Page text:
It stood dumb for some years on the shelf in hall closet. I asked my retired friend - electronics engineer and guru to peek into it whether it could be mended. He took it together with dedicated pre-amp to his workshop room. Never mind this broken TA7317P chip in speakers' safety circuit - these few audio darshan meetings at his workbench cured me out from any traces of audiophilism. Pure professional who talked with such knowledge, reverence and understanding what his colleagues at Marantz laboratories aimed to design over thirty years ago that seemed to me almost like magic.

                        He went through pre- and power amps with extensive set of measurements replacing a bunch of matched capacitors etc. etc. and stated one should be very satisfied with this amplifier connected to well engineered loudspeakers. He also explained the role of very good signal path, transistors and unique cooling system.

                        Can someone tell me why thirtysometing old refurbished slim line power amp (champaigne) connected to ten years younger premium line pre-amp (also champaigne) and modern premium sacd and cd player (nominally gold) or streaming station (silver gold), all from one manufacturer, configured into one set and listened via ~87dB/2.83V/m sensitive monitors plays without any technical problems and so effortlessly and convincingly?

                        I reported my first impressions to my guru by phone. Did not forget to mention I used first series of Ixos directional interconnects with wbt plugs. I had them close at hand in the drawer. "Do not be so excited" he replied with dispassionate voice "it is only well engineered, moderately powerful amplifier which does what it is expected to do and nothing more. Well done interconnects with good plugs are not bad idea. Thanks to good grip you won't loose the signal. The loudspeakers you listen to must be very good".

                        What am I to say? They are goddamn good. And I needn't to attach their advertisement on this forum.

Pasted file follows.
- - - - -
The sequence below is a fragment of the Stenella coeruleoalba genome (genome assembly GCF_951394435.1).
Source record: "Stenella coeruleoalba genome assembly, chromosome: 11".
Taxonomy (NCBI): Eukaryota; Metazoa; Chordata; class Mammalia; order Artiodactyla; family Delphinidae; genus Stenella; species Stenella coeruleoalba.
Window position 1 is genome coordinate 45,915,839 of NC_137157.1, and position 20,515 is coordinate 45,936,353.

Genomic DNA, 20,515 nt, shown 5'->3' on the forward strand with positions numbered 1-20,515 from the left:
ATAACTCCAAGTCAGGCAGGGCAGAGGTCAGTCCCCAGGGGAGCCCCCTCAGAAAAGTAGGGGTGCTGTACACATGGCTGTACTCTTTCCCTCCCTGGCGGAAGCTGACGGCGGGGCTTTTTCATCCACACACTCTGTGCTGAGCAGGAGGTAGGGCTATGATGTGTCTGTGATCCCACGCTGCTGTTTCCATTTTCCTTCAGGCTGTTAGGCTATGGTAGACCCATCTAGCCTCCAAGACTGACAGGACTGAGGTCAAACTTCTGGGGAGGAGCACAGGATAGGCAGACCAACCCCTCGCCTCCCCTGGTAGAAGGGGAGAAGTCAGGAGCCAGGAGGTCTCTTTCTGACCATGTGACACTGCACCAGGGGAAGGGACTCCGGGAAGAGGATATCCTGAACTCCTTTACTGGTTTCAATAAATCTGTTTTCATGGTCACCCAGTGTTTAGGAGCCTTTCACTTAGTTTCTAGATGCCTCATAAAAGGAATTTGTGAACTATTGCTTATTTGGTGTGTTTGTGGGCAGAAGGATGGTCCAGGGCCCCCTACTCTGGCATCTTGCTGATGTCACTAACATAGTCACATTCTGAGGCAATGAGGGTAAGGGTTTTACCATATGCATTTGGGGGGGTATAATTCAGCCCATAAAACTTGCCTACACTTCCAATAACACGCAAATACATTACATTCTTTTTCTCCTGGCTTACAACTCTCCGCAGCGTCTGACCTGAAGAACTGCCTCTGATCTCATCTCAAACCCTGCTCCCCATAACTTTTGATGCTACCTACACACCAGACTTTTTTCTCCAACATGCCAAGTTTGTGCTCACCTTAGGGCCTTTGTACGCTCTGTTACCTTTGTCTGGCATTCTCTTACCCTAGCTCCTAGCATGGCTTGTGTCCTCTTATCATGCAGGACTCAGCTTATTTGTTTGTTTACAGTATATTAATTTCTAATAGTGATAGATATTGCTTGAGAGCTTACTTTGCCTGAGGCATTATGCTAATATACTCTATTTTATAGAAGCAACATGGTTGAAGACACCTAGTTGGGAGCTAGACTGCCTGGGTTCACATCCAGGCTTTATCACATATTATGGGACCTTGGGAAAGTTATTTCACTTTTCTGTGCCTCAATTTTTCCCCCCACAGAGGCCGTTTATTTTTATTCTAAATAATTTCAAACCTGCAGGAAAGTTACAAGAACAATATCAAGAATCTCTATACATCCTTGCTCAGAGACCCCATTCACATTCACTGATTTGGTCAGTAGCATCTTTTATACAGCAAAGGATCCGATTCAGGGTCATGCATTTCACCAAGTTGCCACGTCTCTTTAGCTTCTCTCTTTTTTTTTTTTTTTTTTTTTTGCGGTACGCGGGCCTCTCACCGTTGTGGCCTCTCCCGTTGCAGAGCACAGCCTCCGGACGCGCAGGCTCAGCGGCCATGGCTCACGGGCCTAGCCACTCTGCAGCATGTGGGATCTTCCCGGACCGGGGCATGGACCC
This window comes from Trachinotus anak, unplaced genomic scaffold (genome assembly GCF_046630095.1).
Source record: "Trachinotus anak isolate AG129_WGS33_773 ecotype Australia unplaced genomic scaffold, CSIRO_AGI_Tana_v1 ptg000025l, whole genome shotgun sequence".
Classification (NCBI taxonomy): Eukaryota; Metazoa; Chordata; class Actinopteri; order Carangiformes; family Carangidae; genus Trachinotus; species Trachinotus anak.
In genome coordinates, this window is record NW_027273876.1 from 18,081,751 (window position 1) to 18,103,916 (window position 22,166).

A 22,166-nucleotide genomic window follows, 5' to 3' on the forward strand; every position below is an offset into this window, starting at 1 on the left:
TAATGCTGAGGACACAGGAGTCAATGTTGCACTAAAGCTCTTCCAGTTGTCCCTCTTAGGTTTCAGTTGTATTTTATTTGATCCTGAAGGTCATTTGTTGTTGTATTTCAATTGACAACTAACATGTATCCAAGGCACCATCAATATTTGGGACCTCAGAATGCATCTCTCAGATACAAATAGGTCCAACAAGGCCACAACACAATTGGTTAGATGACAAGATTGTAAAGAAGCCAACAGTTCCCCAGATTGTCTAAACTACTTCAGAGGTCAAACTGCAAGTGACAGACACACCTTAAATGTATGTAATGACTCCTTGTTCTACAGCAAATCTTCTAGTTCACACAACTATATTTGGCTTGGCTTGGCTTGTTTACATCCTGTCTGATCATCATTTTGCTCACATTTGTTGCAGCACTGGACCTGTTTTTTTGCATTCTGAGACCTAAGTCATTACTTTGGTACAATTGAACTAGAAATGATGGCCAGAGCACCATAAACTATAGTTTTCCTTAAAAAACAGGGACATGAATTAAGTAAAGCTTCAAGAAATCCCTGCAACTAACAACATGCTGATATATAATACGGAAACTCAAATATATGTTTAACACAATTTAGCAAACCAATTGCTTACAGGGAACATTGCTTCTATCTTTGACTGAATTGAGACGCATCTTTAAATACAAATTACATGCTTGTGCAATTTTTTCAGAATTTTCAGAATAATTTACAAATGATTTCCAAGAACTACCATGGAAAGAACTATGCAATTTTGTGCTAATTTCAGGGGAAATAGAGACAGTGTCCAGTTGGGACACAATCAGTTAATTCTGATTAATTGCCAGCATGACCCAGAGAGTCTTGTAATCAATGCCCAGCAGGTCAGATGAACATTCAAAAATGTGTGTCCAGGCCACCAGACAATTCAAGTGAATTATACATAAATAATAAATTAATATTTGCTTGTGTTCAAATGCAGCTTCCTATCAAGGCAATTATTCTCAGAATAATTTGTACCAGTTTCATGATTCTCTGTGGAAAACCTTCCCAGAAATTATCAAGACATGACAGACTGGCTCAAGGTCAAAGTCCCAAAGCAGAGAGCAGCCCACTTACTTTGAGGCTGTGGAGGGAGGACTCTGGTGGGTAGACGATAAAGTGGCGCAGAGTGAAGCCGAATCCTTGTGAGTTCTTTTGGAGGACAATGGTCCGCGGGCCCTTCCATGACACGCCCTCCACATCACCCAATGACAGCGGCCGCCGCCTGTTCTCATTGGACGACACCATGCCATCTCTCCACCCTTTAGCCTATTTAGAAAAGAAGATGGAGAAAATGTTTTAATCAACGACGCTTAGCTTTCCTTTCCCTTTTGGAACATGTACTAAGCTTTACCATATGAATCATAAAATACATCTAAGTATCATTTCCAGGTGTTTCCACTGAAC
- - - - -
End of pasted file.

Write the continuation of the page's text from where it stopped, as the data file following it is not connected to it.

One more puzzle - how it is possible that the set consisting of sacd player, half-vintage preamp and this vintage power amp takes only 50W on average at peak from mains while 68 cubic metre room is very well filled with music? Only 8 Watts more than my super energy saving laptop workstation connected to super energy saving external led monitor?

                        ATB


                        The explanation to the heading - http://www.hifianswers.com/wp-stuff/...tz_fire_ad.jpg

                        Comment


                        • #13
                          Beauty and talent

                          Have I missed out on something here? Am I meant to get turned on by bits of metal and chipboard?

                          The only thing I remember striking me out of a music magazine when I was growing up (actually around 17 or 18) was Anne Sophie Mutter. Up till then I thought the only qualification to be a female instrumentalist was was to be old or ugly. She changed the rule book. I saw her play, I think with Barenboim, and I was in lust. And she could play as well. Unfortunately a school friend, a talented horn player already with the LSO in his teens, was allegedly dating her, which just made matters worse. I always thought on those DGG album covers Karajan had other thoughts on his mind.

                          Nowadays the requirement of lady instrumentalists is now such that Gramophone magazine and Vogue are largely indistinguishable. It works both ways. We went to see Martin Frost last year, my wife was enamoured, and not just by his clarinet.

                          p.s. It turns out that Anne Sophie Mutter became a prima donna and wouldn't get out of bed for less than €10,000. So Gramophone and Vogue have more in common than first thought.

                          Comment


                          • #14
                            Glamour

                            Whilst on the subject, the accordion used to conjure up the image of an old man outside a Greek taverna with a three-legged dog and a begging cap. Not any more. Google "Ksenija Sidorova". How times change. I see she sold out the Albert Hall (capacity 9,000) partnered with Miloš Karadaglić, whose attraction is clearly not limited to his ability to strum a guitar. His first album "Mediterráneo", which to his credit is really very good, was possibly the best selling classical release of this decade.

                            It does seem that, in relation to performers, the pendulum has swung very much in favour of marketing over musicianship, whereas audio adds have for decades largely remained images of metal boxes. You have to go back a long time to get a bit of glamour.
                            Attached Files

                            Comment


                            • #15
                              Originally posted by ssfas View Post
                              Have I missed out on something here? Am I meant to get turned on by bits of metal and chipboard?

                              The only thing I remember striking me out of a music magazine when I was growing up (actually around 17 or 18) was Anne Sophie Mutter.
                              Well said, ssfas.

                              Comment